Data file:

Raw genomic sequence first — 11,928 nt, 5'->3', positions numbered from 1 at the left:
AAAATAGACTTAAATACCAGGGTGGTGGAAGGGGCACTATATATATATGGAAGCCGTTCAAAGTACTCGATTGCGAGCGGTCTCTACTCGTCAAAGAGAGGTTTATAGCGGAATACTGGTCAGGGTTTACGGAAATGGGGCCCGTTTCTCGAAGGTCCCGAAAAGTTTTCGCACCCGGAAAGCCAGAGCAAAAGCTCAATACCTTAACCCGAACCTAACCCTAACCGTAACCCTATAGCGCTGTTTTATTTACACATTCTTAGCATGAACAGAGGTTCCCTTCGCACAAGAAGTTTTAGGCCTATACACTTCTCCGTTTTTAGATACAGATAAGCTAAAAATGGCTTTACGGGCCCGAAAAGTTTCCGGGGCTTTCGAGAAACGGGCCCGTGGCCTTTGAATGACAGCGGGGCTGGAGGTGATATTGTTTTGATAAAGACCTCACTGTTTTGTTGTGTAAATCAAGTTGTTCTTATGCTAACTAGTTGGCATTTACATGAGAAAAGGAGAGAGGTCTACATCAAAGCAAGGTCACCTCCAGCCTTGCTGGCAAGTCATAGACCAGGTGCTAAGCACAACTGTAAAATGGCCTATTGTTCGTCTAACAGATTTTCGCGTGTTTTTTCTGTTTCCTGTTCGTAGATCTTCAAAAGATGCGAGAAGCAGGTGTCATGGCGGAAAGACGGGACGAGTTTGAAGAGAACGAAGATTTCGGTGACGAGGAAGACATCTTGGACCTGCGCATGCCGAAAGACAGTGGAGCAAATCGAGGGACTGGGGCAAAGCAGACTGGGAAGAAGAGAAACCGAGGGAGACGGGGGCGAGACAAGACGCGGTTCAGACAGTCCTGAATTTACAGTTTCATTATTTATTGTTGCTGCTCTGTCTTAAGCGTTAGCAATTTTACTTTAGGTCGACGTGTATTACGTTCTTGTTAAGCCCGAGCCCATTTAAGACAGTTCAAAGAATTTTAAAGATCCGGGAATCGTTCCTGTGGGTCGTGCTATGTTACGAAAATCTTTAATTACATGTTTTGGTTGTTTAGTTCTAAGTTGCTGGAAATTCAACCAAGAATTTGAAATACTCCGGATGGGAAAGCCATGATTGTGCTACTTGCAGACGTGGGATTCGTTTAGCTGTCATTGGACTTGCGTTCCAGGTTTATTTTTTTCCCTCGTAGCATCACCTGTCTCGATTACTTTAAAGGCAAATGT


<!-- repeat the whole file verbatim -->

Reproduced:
Raw genomic sequence first — 11,928 nt, 5'->3', positions numbered from 1 at the left:
AAAATAGACTTAAATACCAGGGTGGTGGAAGGGGCACTATATATATATGGAAGCCGTTCAAAGTACTCGATTGCGAGCGGTCTCTACTCGTCAAAGAGAGGTTTATAGCGGAATACTGGTCAGGGTTTACGGAAATGGGGCCCGTTTCTCGAAGGTCCCGAAAAGTTTTCGCACCCGGAAAGCCAGAGCAAAAGCTCAATACCTTAACCCGAACCTAACCCTAACCGTAACCCTATAGCGCTGTTTTATTTACACATTCTTAGCATGAACAGAGGTTCCCTTCGCACAAGAAGTTTTAGGCCTATACACTTCTCCGTTTTTAGATACAGATAAGCTAAAAATGGCTTTACGGGCCCGAAAAGTTTCCGGGGCTTTCGAGAAACGGGCCCGTGGCCTTTGAATGACAGCGGGGCTGGAGGTGATATTGTTTTGATAAAGACCTCACTGTTTTGTTGTGTAAATCAAGTTGTTCTTATGCTAACTAGTTGGCATTTACATGAGAAAAGGAGAGAGGTCTACATCAAAGCAAGGTCACCTCCAGCCTTGCTGGCAAGTCATAGACCAGGTGCTAAGCACAACTGTAAAATGGCCTATTGTTCGTCTAACAGATTTTCGCGTGTTTTTTCTGTTTCCTGTTCGTAGATCTTCAAAAGATGCGAGAAGCAGGTGTCATGGCGGAAAGACGGGACGAGTTTGAAGAGAACGAAGATTTCGGTGACGAGGAAGACATCTTGGACCTGCGCATGCCGAAAGACAGTGGAGCAAATCGAGGGACTGGGGCAAAGCAGACTGGGAAGAAGAGAAACCGAGGGAGACGGGGGCGAGACAAGACGCGGTTCAGACAGTCCTGAATTTACAGTTTCATTATTTATTGTTGCTGCTCTGTCTTAAGCGTTAGCAATTTTACTTTAGGTCGACGTGTATTACGTTCTTGTTAAGCCCGAGCCCATTTAAGACAGTTCAAAGAATTTTAAAGATCCGGGAATCGTTCCTGTGGGTCGTGCTATGTTACGAAAATCTTTAATTACATGTTTTGGTTGTTTAGTTCTAAGTTGCTGGAAATTCAACCAAGAATTTGAAATACTCCGGATGGGAAAGCCATGATTGTGCTACTTGCAGACGTGGGATTCGTTTAGCTGTCATTGGACTTGCGTTCCAGGTTTATTTTTTTCCCTCGTAGCATCACCTGTCTCGATTACTTTAAAGGCAAATGT